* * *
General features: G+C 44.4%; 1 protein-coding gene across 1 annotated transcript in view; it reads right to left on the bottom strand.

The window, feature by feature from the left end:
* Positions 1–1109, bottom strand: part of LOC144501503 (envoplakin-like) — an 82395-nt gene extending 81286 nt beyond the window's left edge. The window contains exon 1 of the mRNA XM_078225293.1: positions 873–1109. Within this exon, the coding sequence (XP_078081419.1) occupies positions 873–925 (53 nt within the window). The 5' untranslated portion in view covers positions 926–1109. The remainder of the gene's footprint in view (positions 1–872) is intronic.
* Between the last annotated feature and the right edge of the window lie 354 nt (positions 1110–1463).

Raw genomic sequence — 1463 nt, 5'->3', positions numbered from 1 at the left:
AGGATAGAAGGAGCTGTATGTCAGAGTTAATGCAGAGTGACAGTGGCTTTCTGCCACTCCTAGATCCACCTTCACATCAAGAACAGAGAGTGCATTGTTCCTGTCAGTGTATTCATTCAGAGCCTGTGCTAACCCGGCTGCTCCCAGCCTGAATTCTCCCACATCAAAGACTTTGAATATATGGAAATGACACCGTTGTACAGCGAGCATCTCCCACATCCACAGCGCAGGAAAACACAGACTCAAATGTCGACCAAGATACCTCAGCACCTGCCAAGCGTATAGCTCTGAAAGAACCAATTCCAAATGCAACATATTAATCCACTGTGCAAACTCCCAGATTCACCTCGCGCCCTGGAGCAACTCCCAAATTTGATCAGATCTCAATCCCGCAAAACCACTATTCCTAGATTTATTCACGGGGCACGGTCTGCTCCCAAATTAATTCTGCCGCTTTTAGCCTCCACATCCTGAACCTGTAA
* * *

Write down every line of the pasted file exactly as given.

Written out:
General features: G+C 44.4%; 1 protein-coding gene across 1 annotated transcript in view; it reads right to left on the bottom strand.

The window, feature by feature from the left end:
* Positions 1–1109, bottom strand: part of LOC144501503 (envoplakin-like) — an 82395-nt gene extending 81286 nt beyond the window's left edge. The window contains exon 1 of the mRNA XM_078225293.1: positions 873–1109. Within this exon, the coding sequence (XP_078081419.1) occupies positions 873–925 (53 nt within the window). The 5' untranslated portion in view covers positions 926–1109. The remainder of the gene's footprint in view (positions 1–872) is intronic.
* Between the last annotated feature and the right edge of the window lie 354 nt (positions 1110–1463).

Raw genomic sequence — 1463 nt, 5'->3', positions numbered from 1 at the left:
AGGATAGAAGGAGCTGTATGTCAGAGTTAATGCAGAGTGACAGTGGCTTTCTGCCACTCCTAGATCCACCTTCACATCAAGAACAGAGAGTGCATTGTTCCTGTCAGTGTATTCATTCAGAGCCTGTGCTAACCCGGCTGCTCCCAGCCTGAATTCTCCCACATCAAAGACTTTGAATATATGGAAATGACACCGTTGTACAGCGAGCATCTCCCACATCCACAGCGCAGGAAAACACAGACTCAAATGTCGACCAAGATACCTCAGCACCTGCCAAGCGTATAGCTCTGAAAGAACCAATTCCAAATGCAACATATTAATCCACTGTGCAAACTCCCAGATTCACCTCGCGCCCTGGAGCAACTCCCAAATTTGATCAGATCTCAATCCCGCAAAACCACTATTCCTAGATTTATTCACGGGGCACGGTCTGCTCCCAAATTAATTCTGCCGCTTTTAGCCTCCACATCCTGAACCTGTAA